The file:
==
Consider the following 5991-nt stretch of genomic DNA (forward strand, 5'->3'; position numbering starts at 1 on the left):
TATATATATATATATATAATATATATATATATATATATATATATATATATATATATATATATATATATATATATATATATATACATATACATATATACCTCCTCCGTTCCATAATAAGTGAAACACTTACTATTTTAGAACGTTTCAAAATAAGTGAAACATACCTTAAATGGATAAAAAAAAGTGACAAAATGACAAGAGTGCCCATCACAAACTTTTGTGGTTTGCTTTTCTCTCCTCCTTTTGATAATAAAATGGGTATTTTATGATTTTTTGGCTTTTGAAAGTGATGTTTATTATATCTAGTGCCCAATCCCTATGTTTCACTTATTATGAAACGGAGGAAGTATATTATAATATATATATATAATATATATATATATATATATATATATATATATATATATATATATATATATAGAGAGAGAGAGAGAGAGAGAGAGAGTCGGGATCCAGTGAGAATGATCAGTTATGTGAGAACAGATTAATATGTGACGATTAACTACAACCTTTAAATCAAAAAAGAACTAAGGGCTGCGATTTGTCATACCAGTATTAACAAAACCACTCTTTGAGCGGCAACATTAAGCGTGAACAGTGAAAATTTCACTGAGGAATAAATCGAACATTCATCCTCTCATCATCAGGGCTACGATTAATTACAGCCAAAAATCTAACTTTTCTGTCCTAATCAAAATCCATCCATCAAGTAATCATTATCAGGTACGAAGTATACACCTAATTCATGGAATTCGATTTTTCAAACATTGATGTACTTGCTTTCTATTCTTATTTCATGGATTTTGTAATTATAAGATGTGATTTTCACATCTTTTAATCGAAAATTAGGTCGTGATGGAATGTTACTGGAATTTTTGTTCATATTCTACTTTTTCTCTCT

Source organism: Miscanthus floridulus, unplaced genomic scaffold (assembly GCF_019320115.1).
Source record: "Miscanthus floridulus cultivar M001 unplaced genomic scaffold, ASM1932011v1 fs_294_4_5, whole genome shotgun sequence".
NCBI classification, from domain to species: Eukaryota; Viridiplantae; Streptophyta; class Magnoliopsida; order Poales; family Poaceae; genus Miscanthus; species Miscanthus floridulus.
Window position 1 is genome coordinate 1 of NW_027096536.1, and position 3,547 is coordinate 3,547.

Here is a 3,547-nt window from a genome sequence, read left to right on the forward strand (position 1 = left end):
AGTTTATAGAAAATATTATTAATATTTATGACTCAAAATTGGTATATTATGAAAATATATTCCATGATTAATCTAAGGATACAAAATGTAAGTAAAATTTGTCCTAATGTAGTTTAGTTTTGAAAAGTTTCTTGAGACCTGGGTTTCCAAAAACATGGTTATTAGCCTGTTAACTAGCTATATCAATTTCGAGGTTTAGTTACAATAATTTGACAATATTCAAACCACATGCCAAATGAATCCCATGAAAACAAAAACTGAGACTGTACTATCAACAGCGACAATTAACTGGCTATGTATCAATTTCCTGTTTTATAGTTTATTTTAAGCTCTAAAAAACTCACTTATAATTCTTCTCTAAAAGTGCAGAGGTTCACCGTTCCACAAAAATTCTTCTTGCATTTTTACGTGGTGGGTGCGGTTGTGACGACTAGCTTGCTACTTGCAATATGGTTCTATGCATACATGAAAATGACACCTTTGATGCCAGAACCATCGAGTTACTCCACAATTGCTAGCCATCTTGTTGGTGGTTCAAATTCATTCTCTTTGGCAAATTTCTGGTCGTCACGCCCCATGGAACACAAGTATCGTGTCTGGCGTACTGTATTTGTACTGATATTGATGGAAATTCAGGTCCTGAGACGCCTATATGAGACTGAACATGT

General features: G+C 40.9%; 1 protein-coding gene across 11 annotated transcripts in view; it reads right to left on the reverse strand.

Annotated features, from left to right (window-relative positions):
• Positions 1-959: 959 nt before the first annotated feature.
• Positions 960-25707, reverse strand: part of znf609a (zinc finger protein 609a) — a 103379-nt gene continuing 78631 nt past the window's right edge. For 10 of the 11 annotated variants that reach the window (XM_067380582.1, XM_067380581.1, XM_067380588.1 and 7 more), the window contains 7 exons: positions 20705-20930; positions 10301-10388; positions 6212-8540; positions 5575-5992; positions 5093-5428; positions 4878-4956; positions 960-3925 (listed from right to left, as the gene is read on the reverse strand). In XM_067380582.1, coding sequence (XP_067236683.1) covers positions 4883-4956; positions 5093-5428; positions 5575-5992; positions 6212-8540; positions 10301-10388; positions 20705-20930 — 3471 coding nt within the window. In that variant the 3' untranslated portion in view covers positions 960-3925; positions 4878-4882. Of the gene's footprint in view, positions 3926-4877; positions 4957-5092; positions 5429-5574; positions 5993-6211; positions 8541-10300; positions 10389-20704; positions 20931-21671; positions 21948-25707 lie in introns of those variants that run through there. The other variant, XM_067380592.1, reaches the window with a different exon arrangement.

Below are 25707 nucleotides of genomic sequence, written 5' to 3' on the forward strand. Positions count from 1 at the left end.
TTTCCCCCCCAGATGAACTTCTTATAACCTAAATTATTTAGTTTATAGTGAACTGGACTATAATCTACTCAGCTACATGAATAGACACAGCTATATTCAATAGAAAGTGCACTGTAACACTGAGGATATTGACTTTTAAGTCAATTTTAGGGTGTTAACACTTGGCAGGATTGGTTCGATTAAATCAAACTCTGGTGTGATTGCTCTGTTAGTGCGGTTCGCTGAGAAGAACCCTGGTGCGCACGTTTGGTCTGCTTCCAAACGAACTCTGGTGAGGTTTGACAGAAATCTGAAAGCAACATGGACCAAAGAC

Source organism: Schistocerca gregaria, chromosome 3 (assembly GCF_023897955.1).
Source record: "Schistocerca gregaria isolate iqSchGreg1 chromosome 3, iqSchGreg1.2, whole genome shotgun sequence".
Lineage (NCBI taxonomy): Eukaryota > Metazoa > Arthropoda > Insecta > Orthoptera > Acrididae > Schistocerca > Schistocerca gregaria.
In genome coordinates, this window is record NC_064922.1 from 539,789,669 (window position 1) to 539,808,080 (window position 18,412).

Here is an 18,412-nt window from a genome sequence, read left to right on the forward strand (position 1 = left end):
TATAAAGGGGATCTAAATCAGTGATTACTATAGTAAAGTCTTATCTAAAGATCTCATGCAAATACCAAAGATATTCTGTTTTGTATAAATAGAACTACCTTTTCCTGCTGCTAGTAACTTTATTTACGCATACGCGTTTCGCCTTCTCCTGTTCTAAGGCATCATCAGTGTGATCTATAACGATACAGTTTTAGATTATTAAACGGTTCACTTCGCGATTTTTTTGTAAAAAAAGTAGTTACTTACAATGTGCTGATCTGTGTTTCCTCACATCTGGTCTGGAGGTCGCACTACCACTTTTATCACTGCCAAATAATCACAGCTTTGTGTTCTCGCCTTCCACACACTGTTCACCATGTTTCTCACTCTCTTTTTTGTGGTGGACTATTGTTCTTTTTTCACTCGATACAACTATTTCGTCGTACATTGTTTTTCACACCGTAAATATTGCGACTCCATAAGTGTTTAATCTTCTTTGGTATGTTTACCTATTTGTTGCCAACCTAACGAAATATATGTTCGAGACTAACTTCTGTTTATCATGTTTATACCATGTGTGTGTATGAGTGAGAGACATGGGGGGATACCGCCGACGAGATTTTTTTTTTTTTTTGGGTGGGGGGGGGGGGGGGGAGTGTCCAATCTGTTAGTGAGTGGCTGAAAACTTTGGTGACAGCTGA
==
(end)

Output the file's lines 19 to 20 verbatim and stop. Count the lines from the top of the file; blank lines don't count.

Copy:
Here is an 18,412-nt window from a genome sequence, read left to right on the forward strand (position 1 = left end):
TATAAAGGGGATCTAAATCAGTGATTACTATAGTAAAGTCTTATCTAAAGATCTCATGCAAATACCAAAGATATTCTGTTTTGTATAAATAGAACTACCTTTTCCTGCTGCTAGTAACTTTATTTACGCATACGCGTTTCGCCTTCTCCTGTTCTAAGGCATCATCAGTGTGATCTATAACGATACAGTTTTAGATTATTAAACGGTTCACTTCGCGATTTTTTTGTAAAAAAAGTAGTTACTTACAATGTGCTGATCTGTGTTTCCTCACATCTGGTCTGGAGGTCGCACTACCACTTTTATCACTGCCAAATAATCACAGCTTTGTGTTCTCGCCTTCCACACACTGTTCACCATGTTTCTCACTCTCTTTTTTGTGGTGGACTATTGTTCTTTTTTCACTCGATACAACTATTTCGTCGTACATTGTTTTTCACACCGTAAATATTGCGACTCCATAAGTGTTTAATCTTCTTTGGTATGTTTACCTATTTGTTGCCAACCTAACGAAATATATGTTCGAGACTAACTTCTGTTTATCATGTTTATACCATGTGTGTGTATGAGTGAGAGACATGGGGGGATACCGCCGACGAGATTTTTTTTTTTTTTTGGGTGGGGGGGGGGGGGGGGAGTGTCCAATCTGTTAGTGAGTGGCTGAAAACTTTGGTGACAGCTGA